“As it is, we are merely bolting our lives—gulping down undigested experiences as fast as we can stuff them in—because awareness of our own existence is so superficial and so narrow that nothing seems to us more boring than simple being.  If I ask you what you did, saw, heard, smelled, touched and tasted yesterday, I am likely to get nothing more than the thin, sketchy outline of the few things that you noticed, and of those only what you thought worth remembering. Is it surprising that an existence so experienced seems so empty and bare that its hunger for an infinite future is insatiable? But suppose you could answer, “It would take me forever to tell you, and I am much too interested in what’s happening now.” How is it possible that a being with such sensitive jewels as the eyes, such enchanted musical instruments as the ears, and such a fabulous arabesque of nerves as the brain can experience itself as anything less than a god? And, when you consider that this incalculably subtle organism is inseparable from the still more marvelous patterns of its environment—from the minutest electrical designs to the whole company of the galaxies—how is it conceivable that this incarnation of all eternity can be bored with being?”

~ Alan Watts, The Book: On the Taboo Against Knowing Who You Are

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(I’ll spend no time recounting what has happened since the last post. Why? Why not? It’s too much to tell, here, and more than enough of it has seeped through to all future words you’ll find here. I’ll keep consistently wallowing in inconsistency, I promise.)

Paying close attention to details has always been a skill of mine. Maybe it’s my superpower? It’s my refuge from the almost constant feeling of being out of place. At my college commencement a few years ago, our speaker introduced us green grasshoppers to the thrilling (ahem) official term for this feeling: impostor syndrome, she called it. Way to send us off into the world, you say? Well, why not. The fact is, I’ve found this definition delightfully useful. And flattering, since she put herself into this same category I immediately assigned myself to. Impostor syndrome: it sure put a handle on this feeling, which I safely say I’ve had almost my whole life, of being a foreigner somehow mistaken for someone else (someone who should be here, in this place). Don’t get me wrong—it’s not about feeling excluded or uninvited. It’s the feeling, which many of us have, of having been undeservedly included in some inner circle. Of looking out from the inside, rather than looking in from the outside.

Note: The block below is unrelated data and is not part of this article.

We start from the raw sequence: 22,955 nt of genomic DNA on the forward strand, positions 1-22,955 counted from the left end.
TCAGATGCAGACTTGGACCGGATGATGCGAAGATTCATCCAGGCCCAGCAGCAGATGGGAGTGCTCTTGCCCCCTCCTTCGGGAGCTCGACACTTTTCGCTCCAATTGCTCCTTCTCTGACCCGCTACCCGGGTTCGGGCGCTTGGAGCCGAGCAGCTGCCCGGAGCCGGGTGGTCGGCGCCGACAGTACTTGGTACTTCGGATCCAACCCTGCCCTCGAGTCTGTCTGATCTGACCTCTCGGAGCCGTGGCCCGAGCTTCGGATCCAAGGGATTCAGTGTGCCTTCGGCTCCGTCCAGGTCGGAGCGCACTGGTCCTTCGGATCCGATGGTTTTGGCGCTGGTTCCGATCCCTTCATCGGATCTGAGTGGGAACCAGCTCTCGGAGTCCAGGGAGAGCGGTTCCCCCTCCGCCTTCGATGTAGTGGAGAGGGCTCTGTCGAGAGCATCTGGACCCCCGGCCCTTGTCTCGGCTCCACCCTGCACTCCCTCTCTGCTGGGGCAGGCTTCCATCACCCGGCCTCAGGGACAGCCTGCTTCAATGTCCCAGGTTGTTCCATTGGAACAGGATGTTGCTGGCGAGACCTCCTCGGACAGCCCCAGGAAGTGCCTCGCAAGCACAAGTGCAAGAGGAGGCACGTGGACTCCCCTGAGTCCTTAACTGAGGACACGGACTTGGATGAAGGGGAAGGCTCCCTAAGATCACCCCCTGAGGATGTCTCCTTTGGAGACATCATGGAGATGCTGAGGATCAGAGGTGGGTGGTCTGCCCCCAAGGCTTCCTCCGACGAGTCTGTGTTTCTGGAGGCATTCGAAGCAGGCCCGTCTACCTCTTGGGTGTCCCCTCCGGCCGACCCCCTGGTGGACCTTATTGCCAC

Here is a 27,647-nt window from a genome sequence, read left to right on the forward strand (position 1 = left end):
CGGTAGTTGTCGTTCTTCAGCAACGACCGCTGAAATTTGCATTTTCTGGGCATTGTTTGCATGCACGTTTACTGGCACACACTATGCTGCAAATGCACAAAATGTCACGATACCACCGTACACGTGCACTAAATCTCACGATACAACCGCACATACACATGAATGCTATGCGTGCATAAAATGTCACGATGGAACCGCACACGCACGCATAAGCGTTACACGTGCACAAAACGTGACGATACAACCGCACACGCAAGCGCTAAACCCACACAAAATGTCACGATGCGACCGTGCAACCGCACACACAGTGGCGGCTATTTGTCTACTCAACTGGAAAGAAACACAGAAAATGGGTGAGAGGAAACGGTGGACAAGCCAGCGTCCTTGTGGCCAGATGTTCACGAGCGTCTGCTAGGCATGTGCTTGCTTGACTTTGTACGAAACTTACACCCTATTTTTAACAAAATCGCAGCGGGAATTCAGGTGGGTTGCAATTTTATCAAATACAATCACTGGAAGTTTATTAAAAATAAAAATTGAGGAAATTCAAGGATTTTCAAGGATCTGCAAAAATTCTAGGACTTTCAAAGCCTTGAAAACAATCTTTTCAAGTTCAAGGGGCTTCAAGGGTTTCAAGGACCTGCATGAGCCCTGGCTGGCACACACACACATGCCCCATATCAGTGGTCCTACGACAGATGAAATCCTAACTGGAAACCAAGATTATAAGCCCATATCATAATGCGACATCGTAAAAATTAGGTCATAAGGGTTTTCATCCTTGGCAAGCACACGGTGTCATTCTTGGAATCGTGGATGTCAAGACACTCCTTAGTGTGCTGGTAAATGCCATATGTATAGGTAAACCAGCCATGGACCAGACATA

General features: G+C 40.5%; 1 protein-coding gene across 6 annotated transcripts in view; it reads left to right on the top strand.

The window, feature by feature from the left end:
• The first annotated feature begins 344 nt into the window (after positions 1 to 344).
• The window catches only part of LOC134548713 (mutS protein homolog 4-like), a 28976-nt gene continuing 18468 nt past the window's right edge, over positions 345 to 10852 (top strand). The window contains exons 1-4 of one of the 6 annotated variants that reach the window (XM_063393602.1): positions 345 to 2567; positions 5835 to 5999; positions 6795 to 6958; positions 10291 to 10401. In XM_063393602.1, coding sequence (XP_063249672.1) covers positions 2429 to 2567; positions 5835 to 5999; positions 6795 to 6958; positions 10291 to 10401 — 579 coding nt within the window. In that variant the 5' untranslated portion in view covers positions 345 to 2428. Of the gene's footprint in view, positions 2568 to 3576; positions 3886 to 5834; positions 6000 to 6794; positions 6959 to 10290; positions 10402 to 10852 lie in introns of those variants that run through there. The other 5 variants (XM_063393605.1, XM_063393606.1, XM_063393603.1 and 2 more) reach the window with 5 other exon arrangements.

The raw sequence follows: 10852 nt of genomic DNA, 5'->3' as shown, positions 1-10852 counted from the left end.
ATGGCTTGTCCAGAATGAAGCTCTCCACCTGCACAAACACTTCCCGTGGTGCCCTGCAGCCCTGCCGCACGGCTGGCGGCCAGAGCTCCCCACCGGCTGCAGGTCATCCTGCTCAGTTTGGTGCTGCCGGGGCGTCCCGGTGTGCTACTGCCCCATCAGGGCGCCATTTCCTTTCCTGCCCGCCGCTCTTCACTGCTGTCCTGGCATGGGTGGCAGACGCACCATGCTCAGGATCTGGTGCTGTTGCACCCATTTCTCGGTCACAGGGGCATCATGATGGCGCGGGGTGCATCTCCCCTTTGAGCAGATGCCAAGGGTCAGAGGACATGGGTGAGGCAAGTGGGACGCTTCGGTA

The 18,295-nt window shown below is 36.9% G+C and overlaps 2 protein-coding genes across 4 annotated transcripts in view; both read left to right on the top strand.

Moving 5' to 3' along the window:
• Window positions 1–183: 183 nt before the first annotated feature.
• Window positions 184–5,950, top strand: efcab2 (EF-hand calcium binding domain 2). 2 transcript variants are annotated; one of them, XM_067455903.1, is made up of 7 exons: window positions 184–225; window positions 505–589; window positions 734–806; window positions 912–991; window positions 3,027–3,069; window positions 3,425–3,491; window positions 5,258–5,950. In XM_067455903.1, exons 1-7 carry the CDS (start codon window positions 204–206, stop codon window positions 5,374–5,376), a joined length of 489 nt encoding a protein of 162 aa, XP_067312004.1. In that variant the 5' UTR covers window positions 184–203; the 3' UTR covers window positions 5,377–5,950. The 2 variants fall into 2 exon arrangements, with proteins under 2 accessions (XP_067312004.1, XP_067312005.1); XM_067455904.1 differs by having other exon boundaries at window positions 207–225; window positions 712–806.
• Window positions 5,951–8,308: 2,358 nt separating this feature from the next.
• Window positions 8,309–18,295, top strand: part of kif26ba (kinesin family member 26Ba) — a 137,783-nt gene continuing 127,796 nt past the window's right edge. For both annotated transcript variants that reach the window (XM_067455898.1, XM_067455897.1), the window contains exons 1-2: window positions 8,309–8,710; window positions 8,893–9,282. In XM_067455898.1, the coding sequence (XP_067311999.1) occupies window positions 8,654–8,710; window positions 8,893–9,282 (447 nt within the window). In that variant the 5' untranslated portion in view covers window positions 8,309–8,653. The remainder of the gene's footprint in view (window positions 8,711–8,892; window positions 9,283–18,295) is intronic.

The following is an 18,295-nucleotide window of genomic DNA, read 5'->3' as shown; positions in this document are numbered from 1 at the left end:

When we watch something, we’re generally not participating in the same way we would be were we not consciously watching. We become impostors in a slightly different sense. Actually, it probably boils down to obsessive constant vigilance. (Two words that always make me think of the Harry Potter character Mad-Eye Moody. Remember him?) It’s fun to indulge in this obsession every once in a while—though I try to leave it behind on a healthily regular basis, too—especially when exploring new places.

I’m thinking about all this as I wander the streets of one of my favourite cities: Portland, Oregon. It’s hot and breezy, and the air is tinged with the scent of jasmine and buddleia. A homeless man (by the looks of him) is picking unripe rosehips from a rose bush by the side of the road and popping them into his mouth, one at a time. He chews slowly, eating around the seedy centre, which he spits out with an enthusiastic “Thwack.” His hands meander over the rosehips left on the bush, deftly examining them before choosing another one. On the other side of the street, small wooden tables crowd the sidewalk. It’s before noon, and men with sylvan tattoos and Converse sneakers drink coffee, while women in short skirts and bare backs sneak sidelong glances at their Iphones. An old dark blue Volvo pulls up beside me—no rust: it’s the West Coast, after all. On its roof, rolled up tightly and bungee-corded to the roof-rack, are carpets and black rubber dry-bags, the kind usually used for camping. The car itself is stuffed to the roof with duffle bags and boxes of books, stray volumes propped unintentionally open at some page or other. From the rear-view mirror dangles a tightly wrapped bundle of smudging sage, its edges already singed. Colourful feathers crowd the dash. A man emerges, smoothes one hand over his hair—which is long, gathered in a ponytail that reaches the small of his back, and used to be blond.